10. A Bill for the Annual Appointment of Delegates to Congress, and of a Member for the Committee of the States
Be it enacted by the General Assembly, that at the first session of every General Assembly there shall be chosen by joint ballot of both Houses, seven persons to act as Delegates for this commonwealth in General Congress, from the first Monday in November next ensuing, the said election for the term of one year.
Four of the said Delegates at the least, shall be always at Congress during its sessions, the majority of those present shall give the vote of this commonwealth, provided there be present three at the least; otherwise they shall give no vote. If they shall not by agreement among themselves, to be stated in writing, otherwise settle the portions of the year during which each member shall attend, so as to keep up a constant attendance of four at the least, then they shall serve as follows, to wit:
The first member in the nomination shall serve during the months of November, December, January, February, June, July and August.
The second, during the months of January, February, March, April, May, September and October.
The third, during the months of November, December, March, April, May, September and October.
The fourth, during the months of November, December, January, February, June, July and August.
The fifth, during the months of February, March, April, July, August, September and October.
The sixth, during the months of November, December, January, May, June, July and August.
And the seventh, during the months of March, April, May, June, September and October.
No member shall be capable of being a Delegate for more than three years in any term of six years.1
So soon as it shall be decided on the ballot, who are to be Delegates for the ensuing year, the two Houses, shall proceed to chuse, in like manner, by joint ballot, one of the said Delegates, to be a member of the committee of the states for this commonwealth during the same year, who shall reside during the recess of Congress wherever they shall have appointed the said committee to sit.2
Any of the said Delegates, or the said member of the committee of the states, shall be subject to be removed at any time within the year, by the joint vote of both Houses, and thereon, or in case of the death, resignation, or refusal to act, of any such Delegate, or member, they shall proceed to chuse another, to serve in his stead, and during his term.3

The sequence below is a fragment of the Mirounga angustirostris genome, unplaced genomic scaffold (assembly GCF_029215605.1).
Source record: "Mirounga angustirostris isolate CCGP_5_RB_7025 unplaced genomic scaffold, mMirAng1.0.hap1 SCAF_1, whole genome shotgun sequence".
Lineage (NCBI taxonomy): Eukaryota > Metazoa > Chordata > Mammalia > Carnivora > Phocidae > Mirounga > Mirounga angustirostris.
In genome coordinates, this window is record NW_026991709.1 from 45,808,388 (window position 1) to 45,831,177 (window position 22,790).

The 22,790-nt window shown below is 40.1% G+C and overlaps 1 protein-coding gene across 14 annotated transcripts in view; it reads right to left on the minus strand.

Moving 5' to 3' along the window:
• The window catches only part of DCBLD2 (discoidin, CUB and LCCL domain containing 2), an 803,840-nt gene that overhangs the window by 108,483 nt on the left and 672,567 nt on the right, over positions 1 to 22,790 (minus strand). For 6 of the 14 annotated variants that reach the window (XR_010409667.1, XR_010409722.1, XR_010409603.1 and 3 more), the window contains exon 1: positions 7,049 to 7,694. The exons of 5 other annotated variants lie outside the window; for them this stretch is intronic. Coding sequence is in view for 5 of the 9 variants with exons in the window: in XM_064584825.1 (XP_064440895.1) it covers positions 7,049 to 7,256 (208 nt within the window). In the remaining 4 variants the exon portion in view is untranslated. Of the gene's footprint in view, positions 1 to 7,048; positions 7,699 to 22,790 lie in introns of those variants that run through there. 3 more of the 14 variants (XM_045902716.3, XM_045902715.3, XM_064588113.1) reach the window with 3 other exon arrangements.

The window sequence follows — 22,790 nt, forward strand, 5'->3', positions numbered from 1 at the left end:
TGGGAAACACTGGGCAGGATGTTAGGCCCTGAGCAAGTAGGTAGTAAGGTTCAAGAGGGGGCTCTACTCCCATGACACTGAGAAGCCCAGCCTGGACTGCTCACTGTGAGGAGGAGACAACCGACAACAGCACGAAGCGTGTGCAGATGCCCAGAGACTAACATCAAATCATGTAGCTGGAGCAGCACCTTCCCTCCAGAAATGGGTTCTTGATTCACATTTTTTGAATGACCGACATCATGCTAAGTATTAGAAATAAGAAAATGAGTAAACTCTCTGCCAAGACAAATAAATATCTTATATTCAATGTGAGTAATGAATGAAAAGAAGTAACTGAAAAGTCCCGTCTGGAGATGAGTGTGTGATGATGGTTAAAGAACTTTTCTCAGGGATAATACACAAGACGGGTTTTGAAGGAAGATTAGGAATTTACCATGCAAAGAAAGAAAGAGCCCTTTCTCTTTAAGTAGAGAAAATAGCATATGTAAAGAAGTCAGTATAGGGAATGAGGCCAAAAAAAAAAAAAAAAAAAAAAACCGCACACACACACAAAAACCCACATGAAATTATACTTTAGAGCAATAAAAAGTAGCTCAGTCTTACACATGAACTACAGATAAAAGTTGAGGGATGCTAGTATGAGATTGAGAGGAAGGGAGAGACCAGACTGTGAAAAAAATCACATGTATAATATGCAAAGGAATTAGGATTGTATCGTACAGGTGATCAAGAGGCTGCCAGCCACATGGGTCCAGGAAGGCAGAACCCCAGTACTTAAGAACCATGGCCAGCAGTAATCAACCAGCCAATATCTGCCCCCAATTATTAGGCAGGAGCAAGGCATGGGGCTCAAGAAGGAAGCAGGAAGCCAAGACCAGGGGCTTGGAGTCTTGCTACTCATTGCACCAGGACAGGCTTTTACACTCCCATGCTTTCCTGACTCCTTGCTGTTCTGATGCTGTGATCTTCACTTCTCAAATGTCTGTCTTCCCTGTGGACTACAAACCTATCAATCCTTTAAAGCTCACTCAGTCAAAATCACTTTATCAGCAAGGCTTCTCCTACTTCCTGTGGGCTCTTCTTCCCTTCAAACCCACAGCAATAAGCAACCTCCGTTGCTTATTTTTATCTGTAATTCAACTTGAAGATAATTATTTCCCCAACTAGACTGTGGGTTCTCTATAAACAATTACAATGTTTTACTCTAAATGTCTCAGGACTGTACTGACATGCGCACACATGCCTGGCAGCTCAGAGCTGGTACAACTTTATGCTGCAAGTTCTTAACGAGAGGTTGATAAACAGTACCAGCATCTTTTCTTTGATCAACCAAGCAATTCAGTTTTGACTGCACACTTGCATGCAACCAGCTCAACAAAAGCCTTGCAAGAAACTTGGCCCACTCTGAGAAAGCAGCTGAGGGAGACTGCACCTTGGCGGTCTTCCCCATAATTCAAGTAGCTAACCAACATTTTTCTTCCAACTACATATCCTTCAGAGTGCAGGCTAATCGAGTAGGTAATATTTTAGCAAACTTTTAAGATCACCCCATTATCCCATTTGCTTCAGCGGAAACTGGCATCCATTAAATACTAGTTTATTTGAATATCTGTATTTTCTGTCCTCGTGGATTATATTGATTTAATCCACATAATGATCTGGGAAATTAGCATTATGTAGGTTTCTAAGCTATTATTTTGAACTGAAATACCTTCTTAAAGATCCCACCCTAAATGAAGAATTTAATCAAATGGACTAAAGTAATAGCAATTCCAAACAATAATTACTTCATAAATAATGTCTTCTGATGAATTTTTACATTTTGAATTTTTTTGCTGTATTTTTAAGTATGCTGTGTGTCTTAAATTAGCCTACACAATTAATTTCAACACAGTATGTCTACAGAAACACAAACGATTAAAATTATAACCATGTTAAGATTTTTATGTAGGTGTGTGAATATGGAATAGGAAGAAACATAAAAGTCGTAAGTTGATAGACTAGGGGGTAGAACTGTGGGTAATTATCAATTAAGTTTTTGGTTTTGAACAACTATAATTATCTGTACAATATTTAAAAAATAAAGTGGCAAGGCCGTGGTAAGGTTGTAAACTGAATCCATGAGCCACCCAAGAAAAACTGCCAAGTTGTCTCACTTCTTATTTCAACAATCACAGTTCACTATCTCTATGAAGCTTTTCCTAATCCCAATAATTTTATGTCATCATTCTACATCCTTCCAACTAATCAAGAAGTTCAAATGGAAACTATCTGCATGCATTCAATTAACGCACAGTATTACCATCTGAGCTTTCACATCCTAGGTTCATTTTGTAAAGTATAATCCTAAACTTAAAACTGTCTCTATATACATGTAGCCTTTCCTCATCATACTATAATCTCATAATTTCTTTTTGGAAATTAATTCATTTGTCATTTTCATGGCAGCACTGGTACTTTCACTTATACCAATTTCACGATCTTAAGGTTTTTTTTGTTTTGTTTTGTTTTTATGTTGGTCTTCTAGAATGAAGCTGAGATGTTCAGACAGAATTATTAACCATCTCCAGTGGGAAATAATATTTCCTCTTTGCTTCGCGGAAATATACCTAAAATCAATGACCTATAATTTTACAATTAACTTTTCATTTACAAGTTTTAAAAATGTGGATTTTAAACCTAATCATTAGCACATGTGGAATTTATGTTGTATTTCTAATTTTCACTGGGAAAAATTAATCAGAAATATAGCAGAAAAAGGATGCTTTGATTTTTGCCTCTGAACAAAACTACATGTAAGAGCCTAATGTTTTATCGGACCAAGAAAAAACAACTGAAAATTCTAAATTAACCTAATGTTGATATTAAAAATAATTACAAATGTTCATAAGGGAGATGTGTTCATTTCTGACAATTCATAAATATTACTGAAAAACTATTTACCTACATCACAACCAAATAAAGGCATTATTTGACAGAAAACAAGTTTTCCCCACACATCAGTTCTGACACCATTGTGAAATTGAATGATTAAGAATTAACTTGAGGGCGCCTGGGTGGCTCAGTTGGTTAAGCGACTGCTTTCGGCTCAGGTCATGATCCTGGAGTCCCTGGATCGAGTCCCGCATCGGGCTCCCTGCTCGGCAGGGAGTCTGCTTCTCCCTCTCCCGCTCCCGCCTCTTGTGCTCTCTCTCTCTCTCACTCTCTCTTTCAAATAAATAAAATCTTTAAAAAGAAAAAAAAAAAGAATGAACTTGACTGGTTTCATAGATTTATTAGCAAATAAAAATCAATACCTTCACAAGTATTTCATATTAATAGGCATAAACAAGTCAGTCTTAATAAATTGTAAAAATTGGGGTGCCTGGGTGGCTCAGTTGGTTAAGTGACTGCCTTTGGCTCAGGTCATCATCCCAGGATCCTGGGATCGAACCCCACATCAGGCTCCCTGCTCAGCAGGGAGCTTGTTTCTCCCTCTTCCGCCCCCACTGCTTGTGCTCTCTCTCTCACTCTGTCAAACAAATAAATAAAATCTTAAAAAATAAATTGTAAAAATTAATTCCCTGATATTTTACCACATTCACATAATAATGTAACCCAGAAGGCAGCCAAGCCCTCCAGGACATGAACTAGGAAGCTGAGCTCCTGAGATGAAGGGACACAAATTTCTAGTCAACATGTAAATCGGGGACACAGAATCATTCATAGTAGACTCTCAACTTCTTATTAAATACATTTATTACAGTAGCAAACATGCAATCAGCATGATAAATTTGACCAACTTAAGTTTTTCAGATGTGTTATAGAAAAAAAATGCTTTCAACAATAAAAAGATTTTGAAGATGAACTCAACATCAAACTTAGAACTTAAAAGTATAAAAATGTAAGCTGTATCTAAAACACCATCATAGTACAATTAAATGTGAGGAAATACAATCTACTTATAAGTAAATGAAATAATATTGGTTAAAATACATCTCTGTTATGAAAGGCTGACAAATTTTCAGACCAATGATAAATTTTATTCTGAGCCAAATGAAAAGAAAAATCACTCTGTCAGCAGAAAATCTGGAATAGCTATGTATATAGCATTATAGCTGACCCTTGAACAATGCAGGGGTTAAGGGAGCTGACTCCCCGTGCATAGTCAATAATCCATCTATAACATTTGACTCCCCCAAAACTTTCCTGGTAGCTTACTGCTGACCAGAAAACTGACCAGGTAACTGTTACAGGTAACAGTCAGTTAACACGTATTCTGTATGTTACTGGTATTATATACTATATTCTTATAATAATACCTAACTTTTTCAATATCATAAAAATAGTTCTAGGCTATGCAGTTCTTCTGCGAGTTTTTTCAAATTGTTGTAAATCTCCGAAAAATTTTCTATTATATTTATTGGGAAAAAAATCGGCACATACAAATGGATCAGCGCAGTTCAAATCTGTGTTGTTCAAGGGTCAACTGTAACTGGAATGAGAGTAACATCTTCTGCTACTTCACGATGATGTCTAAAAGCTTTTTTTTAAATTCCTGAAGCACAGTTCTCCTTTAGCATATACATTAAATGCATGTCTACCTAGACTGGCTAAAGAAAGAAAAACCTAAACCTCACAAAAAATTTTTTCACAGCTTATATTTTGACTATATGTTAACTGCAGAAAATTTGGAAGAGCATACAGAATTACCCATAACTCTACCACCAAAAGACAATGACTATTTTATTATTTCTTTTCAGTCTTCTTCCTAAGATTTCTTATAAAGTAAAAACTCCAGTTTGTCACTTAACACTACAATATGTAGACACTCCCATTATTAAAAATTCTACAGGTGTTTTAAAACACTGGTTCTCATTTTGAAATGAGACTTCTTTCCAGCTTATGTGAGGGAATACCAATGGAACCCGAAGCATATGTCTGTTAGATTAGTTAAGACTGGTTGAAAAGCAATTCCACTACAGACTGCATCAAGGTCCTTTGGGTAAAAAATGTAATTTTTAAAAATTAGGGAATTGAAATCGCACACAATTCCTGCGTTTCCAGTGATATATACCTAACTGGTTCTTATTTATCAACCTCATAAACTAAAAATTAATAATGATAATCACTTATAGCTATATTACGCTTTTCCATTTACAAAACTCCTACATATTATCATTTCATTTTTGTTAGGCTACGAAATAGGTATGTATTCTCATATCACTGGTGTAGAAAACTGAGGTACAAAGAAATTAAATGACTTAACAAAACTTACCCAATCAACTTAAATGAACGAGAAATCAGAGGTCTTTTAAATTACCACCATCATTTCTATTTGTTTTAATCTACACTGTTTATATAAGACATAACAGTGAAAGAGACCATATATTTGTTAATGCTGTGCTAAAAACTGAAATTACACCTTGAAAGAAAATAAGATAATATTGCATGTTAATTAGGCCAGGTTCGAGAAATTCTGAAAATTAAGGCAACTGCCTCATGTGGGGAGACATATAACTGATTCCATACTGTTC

The reasonable expences for sustenance and travelling, of the said Delegates and member of the committee of states, and of their wives, and children accompanying them, shall be paid or advanced by the Treasurer, at whatever place Congress or the said committee shall be sitting, the account thereof to be made up of general heads only, to be proved to the Auditors, by the oath of the member, or by other vouchers at his election; or any such member preferring the same, may be entitled to receive, in like manner, and in lieu thereof, from the Treasurer, the sum of dollars for every day he shall be at Congress, or the said committee, and half a dollar for every mile travelling to, or returning from the same with his ferriages.4
If any person holding any office under the laws of this commonwealth, Legislative, Executive, or Judiciary, be appointed a Delegate to Congress, or member of the committee of the states, such office shall not thereby be vacated.5
The Delegates to Congress to be chosen during the present session of Assembly in lieu of those who have resigned, or shall resign, together with those remaining in office, shall be continued until the first Monday in November next, and shall be subject to the same rules of voting, and entitled to the same allowances as are before stated, in case of the members to be annually chosen.